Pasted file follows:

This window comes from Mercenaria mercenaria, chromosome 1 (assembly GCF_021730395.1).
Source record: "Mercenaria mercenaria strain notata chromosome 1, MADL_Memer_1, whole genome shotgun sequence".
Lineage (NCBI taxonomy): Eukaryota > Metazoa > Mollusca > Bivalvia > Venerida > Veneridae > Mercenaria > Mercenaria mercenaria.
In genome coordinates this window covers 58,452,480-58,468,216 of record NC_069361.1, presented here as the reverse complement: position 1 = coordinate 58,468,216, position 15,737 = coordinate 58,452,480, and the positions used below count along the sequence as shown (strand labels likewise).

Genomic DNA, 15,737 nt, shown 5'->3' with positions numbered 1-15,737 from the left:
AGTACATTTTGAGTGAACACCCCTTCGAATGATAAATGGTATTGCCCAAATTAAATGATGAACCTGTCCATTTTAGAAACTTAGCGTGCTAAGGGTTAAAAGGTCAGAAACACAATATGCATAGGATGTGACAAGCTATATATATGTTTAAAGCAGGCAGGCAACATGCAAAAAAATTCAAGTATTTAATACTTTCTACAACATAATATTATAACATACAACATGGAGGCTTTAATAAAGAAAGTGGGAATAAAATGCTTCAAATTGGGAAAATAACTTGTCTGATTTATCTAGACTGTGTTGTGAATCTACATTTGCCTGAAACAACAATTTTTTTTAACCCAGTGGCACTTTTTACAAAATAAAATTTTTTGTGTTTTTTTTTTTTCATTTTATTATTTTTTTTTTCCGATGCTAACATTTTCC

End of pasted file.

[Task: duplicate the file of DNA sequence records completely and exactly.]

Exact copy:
This window comes from Mercenaria mercenaria, chromosome 1 (assembly GCF_021730395.1).
Source record: "Mercenaria mercenaria strain notata chromosome 1, MADL_Memer_1, whole genome shotgun sequence".
Lineage (NCBI taxonomy): Eukaryota > Metazoa > Mollusca > Bivalvia > Venerida > Veneridae > Mercenaria > Mercenaria mercenaria.
In genome coordinates this window covers 58,452,480-58,468,216 of record NC_069361.1, presented here as the reverse complement: position 1 = coordinate 58,468,216, position 15,737 = coordinate 58,452,480, and the positions used below count along the sequence as shown (strand labels likewise).

Genomic DNA, 15,737 nt, shown 5'->3' with positions numbered 1-15,737 from the left:
AGTACATTTTGAGTGAACACCCCTTCGAATGATAAATGGTATTGCCCAAATTAAATGATGAACCTGTCCATTTTAGAAACTTAGCGTGCTAAGGGTTAAAAGGTCAGAAACACAATATGCATAGGATGTGACAAGCTATATATATGTTTAAAGCAGGCAGGCAACATGCAAAAAAATTCAAGTATTTAATACTTTCTACAACATAATATTATAACATACAACATGGAGGCTTTAATAAAGAAAGTGGGAATAAAATGCTTCAAATTGGGAAAATAACTTGTCTGATTTATCTAGACTGTGTTGTGAATCTACATTTGCCTGAAACAACAATTTTTTTTAACCCAGTGGCACTTTTTACAAAATAAAATTTTTTGTGTTTTTTTTTTTTCATTTTATTATTTTTTTTTTCCGATGCTAACATTTTCC